Sunday, 25 August 2013

Child Maintenance

Irrespective of Parental Responsibility, both parents are legally responsible for the financial costs of raising their children. Upon a relationship breakdown, arrangements for the children’s safety and well-being should be the first consideration.  Sometimes the danger is that parents can use their children to direct their feelings/emotions onto the other parent.

One of the first things a parent without residency of children should do is make financial provision for the children of the relationship (known as child support or child maintenance).
If possible, both parents should be able to agree on a private arrangement for this.  This agreement can include details of maintenance payment, which parent is responsible for what aspect of the child’s life, access arrangements etc.  Don’t just make a verbal agreement however make sure everything is documented and signed by both parties.

If you agree maintenance payments in this fashion, don’t pay your ex-partner in cash unless they are prepared to sign a receipt saying that they have been paid child maintenance money.  Make sure that you can provide an audit trail of your payments.  The reason for this is that your ex-partner may deny receiving these payment and if you can’t prove that you have made them, you will have to make them a second time.  Ideally, pay the child maintenance by Bank Transfer so that you can evidence that on a certain day every month you paid the agreed amount into an agreed account.

Importantly, if your ex-partner refuses to accept voluntary child maintenance payments, don’t accept this, At the end of the day, the payment isn’t to your ex-partner but for your child.  When your child is old enough to understand, your ex-partner could use this to poison your child against you…”they were never bothered about you….they never even gave any money for you..etc.”  If you find this happening, open up a separate Bank account and deposit the money in there that you would have given for Child Maintenance.  One day, your child will ask you why you didn’t contribute.  You will then be able to say that your ex-partner said they didn’t want payment, however you didn’t accept this and placed the money regularly in a bank account which you then hand to your child.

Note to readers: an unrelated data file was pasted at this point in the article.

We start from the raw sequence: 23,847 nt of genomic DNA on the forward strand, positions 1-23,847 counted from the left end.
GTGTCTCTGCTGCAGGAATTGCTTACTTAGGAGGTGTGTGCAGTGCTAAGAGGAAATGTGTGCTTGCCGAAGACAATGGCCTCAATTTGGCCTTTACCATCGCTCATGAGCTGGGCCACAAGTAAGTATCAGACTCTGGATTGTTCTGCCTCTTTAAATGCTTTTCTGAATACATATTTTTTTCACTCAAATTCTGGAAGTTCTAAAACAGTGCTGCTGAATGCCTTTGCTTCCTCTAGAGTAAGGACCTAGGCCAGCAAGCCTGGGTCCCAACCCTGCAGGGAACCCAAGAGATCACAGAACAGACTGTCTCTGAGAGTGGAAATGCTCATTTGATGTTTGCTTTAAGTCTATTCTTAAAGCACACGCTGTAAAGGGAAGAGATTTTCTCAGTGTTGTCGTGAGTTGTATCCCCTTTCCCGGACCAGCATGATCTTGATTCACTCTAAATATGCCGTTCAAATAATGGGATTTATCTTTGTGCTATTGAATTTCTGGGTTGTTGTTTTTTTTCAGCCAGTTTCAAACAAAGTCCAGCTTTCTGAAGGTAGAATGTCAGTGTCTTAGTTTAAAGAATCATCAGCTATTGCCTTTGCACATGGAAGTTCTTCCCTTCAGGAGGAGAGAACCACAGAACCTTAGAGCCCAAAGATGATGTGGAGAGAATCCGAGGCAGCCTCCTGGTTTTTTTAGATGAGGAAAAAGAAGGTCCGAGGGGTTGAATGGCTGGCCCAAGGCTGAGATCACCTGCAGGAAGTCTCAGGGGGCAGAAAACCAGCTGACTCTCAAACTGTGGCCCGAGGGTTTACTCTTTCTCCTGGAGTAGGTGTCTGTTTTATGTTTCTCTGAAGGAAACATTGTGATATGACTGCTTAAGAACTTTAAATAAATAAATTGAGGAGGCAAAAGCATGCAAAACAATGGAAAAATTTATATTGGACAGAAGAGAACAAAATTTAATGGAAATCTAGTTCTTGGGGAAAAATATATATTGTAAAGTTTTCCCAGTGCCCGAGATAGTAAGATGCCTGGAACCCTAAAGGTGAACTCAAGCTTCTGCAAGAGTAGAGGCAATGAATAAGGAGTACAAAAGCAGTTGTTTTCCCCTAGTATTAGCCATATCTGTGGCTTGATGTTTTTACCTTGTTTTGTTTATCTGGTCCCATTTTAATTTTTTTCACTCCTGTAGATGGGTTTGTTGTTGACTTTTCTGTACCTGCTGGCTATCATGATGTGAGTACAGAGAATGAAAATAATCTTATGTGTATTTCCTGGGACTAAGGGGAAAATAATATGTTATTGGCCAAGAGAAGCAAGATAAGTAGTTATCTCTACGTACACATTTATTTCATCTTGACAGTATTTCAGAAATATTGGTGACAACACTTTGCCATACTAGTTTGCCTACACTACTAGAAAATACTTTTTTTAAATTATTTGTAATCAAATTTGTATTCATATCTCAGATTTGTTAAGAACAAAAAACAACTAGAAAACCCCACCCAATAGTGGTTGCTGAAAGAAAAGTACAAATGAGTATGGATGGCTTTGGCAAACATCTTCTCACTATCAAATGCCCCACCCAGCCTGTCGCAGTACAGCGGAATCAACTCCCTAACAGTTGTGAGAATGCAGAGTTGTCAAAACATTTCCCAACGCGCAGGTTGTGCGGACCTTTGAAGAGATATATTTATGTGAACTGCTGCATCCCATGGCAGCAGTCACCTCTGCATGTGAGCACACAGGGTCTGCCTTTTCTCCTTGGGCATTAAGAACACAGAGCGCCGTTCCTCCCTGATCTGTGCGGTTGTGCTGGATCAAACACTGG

Initially, me and my ex-wife went down this route whereby we agreed a set amount for maintenance, access, and shared parental duties.  However, when I changed jobs I suspected she thought she might be financially better off if she arranged maintenance payments through the Child Support Agency.  The downside about this approach is that a financial assessment is made and enforced within any condition being made for access/visiting rights.  The amount of times children  stay overnight can be taken into consideration  but it doesn’t entitled the parent paying child maintenance to automatic access of their children.

Currently, there are three statutory child maintenance scheme being used to work out maintenance payments.  They are run by either the Child Support Agency (CSA) or the Child Maintenance Service (CMS).
These are
  • The 1993 Scheme run by the CSA
  • The 2003 Scheme run by the CSA
  • The 2012 Scheme run by the CMA
At the moment only a few people are on the 2012 Scheme but it is intended to extend and gradually replace both the 1993 and 2003 Scheme.

For now, there is no charge for using the CMS to make a maintenance arrangement.  However, in the future, you’ll have to pay a fee when you apply unless:
  • you’re aged 18 or younger, or
  • a victim of domestic violence.